The coastal waters of Peru teem with marine life.
Around dozens of small offshore islands, benthic species such as the Peruvian scallop, clams, mussels, octopus, crabs, shrimp, sea urchins and sea cucumbers thrive in the depths.
This rich marine environment has long sustained fishing communities along Peru’s coast. Most of the seafood eaten in the country is harvested by small-scale, artisanal fishers.
Late last year, the Peruvian government took a crucial first step towards creating a rights-based management system that would protect marine benthic fisheries, and the thousands of fishers who depend on them for their livelihood.
The draft regulation, which covers more than 80 commercially extracted species, marks a welcome recognition of the need to better manage fisheries in Peru, where poor management structures have contributed to a steady decline in the abundance of the main benthic species.
The challenges facing Peru’s artisanal benthic fisheries are significant. In addition to insufficient regulation, human population growth and the famed Peruvian gastronomic boom have placed ever-increasing pressure on these de facto open-access fisheries.
These seafood species are incredibly important to Peruvians because many are the main staples in daily meals for subsistence fishers in the communities that dot the coastline. They are also key ingredients in restaurant meals across the country that draw tens of thousands of culinary tourists to Peru’s burgeoning food scene.
According to Peru’s Ministry of Production, the number of vessels dedicated to the extraction of benthic invertebrates increased by over 640% between 1995-2015, which would imply a similar increase in the number of fishers.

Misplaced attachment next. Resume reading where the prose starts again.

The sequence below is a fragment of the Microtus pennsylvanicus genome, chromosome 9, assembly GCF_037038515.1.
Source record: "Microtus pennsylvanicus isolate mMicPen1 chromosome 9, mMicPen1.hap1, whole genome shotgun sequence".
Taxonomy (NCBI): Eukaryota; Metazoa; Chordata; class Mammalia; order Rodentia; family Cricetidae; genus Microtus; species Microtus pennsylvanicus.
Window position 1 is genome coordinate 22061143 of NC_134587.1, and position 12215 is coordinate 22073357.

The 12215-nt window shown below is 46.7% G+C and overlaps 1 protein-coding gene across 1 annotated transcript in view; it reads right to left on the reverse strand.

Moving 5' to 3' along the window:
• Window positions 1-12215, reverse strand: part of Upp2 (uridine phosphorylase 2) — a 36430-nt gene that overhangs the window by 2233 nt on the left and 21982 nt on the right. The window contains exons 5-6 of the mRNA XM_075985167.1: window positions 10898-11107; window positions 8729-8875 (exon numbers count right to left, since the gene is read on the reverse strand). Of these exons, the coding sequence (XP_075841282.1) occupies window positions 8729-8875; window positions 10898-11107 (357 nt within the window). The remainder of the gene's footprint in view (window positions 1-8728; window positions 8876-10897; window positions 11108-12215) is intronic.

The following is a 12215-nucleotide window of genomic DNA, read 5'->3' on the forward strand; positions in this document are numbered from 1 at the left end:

Depending on the species, artisanal fishers use a multitude of methods to catch these species: Trawling nets from boats, free-diving, Hooka diving, or collecting specimens from rocks, beaches and reefs.
The high demand for seafood and free-for-all nature of Peru’s benthic fisheries have led to a decline in the fish and a sometimes tragic chain of events.
Many of these fisheries, because they did not have government-mandated management plans, have been overfished or collapsed.
All this has led to artisanal fishers finding fewer marine resources. Not only does this threaten the livelihoods of artisanal fishers, but it also forces them to continue fishing even in dangerous conditions such as strong swells and winds, or to dive both deeper and for longer periods of time.
Climate change is further exacerbating the problem and weak enforcement of fisheries law and safety regulations have resulted in the injuries or death of many Peruvian fishers, particularly divers.
With over 7,000 fishers dedicating themselves to harvesting marine resources, and many thousands more people depending on these resources further down the supply chain, the socioeconomic consequences of the crisis in Peru’s artisanal fisheries is huge.
Still, the actions taken by the Peruvian government, the work of environmental NGOs and the commitment of fishers themselves to protecting their resources are providing cause for optimism.
Since 2018, the Walton Family Foundation has partnered with the Peruvian Society for Environmental Law (SPDA) and The Nature Conservancy (TNC) – Peru to present these successful cases of fishers self-regulating their fisheries, as proof of concept, to inform new Fisheries Management Regulations for benthic marine resources.
The case studies demonstrated to the government that fisheries could improve if the appropriate management plans were developed and mandated.
Over the past year, our partners have worked with the fishers, civil society and the government on an inclusive approach to develop a management framework that ensures the recovery of stocks of marine resources while securing the livelihoods of thousands of families over the long-term. The process has set a positive precedent to continue to support new rights-based management schemes for Peru’s many fisheries.
In a country whose fisheries are culturally important and recognized around the world, Peru will stand out as an example of how to manage fisheries sustainably.
This article was produced in collaboration with Ricardo Bandín, a marine biologist seconded to the Peruvian Society for Environmental Law, Christel Scheske, Project Coordinator of the Marine Governance Initiative of the Peruvian Society for Environmental Law, and Matias Caillaux, a Fisheries Specialist at The Nature Conservancy Peru.